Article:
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Zoltan Kodaly: Zoltan Kodaly (b. Kecskemet, 16 Dec 1882; d. Budapest, 6 March 1967).
Zoltan Kodaly was born in Kecskemet in central Hungary. Both his parents were musical, his father being a violinist and his mother a pianist, so that from the first the boy was brought into contact with living music. He often heard chamber music at home, and later took up the 'cello himself to help his father make up a quartet. Like Bartok's family, the Kodalys moved house several times during Zoltan Kodaly's childhood: they lived successively in Szob, Galanta and Nagyyszombat, before Zoltan Kodaly went to Budapest in 1900 to study at the Academy of Music. He had already begun to compose, but without, it seems, any marked sense of aim. At the Academy, he came across Brahm's music for the first time, and most of his student works (like those of his older contemporary, Dohnanyi) sound more or less Brahmsian. Later, he came under the influence of Debussy. But, as with Bartok again, the determining influence of this period was Hungarian folk music, which Zoltan Kodaly began by researching academically and then, in 1905, by field research with recording cylinders. His early collecting expeditions were undertaken with Bartok, and their joint publications, starting in 1907, were the most systematic and scholarly of their kind to that date. Meanwhile, late in 1906, Zoltan Kodaly visited Berlin, going on to Paris early in 1907, but returning to Budapest later that year to take up a teaching post at the Academy. From then until his death sixty years later teaching was to remain a major activity for Zoltan Kodaly.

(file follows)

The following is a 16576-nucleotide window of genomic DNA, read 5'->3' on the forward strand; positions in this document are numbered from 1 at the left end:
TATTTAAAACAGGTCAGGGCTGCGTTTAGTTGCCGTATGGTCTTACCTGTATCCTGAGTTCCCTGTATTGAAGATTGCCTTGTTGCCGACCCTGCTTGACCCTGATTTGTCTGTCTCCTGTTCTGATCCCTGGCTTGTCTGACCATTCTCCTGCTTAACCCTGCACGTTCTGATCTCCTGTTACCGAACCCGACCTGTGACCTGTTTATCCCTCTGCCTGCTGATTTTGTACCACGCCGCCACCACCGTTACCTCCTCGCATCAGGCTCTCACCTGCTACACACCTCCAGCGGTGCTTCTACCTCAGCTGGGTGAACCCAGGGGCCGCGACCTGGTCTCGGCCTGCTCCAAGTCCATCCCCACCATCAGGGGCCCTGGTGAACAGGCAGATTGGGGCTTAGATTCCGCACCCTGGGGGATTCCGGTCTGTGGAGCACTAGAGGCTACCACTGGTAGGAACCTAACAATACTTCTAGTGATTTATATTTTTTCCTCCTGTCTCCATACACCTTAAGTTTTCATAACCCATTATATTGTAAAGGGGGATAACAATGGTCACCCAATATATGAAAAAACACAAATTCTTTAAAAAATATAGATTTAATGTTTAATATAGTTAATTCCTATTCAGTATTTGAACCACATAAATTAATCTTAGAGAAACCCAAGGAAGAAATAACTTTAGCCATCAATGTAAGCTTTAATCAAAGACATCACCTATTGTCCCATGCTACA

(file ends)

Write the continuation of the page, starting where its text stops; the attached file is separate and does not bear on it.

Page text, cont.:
By the time war broke out in 1914, he had also written a good deal of music, though nothing as momentous as Bartok's best works of that period. The first mature orchestral work, Summer Evening, dates from 1906, and after this come a number of works for small instrumental groups, the First Quartet (1909), the Sonata for 'cello and piano (1910), and some piano pieces, Op. 3, whose advanced idiom provoked discussion when they were played in Paris by Tivadar Szanto in 1910. During the war further chamber works appeared: a Second String Quartet (1918), and the Sonata for solo 'cello (1915). All these works were heard in Budapest but created no stir, and after the war Zoltan Kodaly's reputation was not sufficient to protect him against suspension from the Academy by the bureaucratic regime which succeeded the brief revolutionary phase of 1919. He was eventually reinstated in 1922. The following year he was commissioned, with Bartok and Dohnanyi, to supply a new work for a concert in honour of the 50th anniversary of the unification of Pest and Buda. His contribution was the Psalmus Hungarieus, the first of a series of large-scale religious choral works which were at last to bring Zoltan Kodaly a genuinely international reputation. For a similar occasion in 1936 - the 250th anniversary of the expulsion of the Turks from Buda - he wrote the so-called Budavdh Te Deum. By this time he was a national hero, a kind of Hungarian Sibelius, and his work had become an aspect of the nation's identity, in sharp contrast with that of Bartok, who was already drawing away from a direct involvement in Hungarian musical life. Significantly, Zoltan Kodaly felt able to stay in Hungary during World War II, while Bartok fled in 1940 to the USA. But this is not to say that Zoltan Kodaly collaborated with the Germans or their puppet government. He seems, on the contrary, to have behaved with dignity and courage, particularly during the Russian siege of Budapest in 1944. He had resigned from his professorship at the Academy in 1941. In 1944 he completed his Missa Brevis, in its version for chorus and orchestra. When the war ended it was inevitable that Zoltan Kodaly would be regarded as a national institution and, musically, as practically an oracle.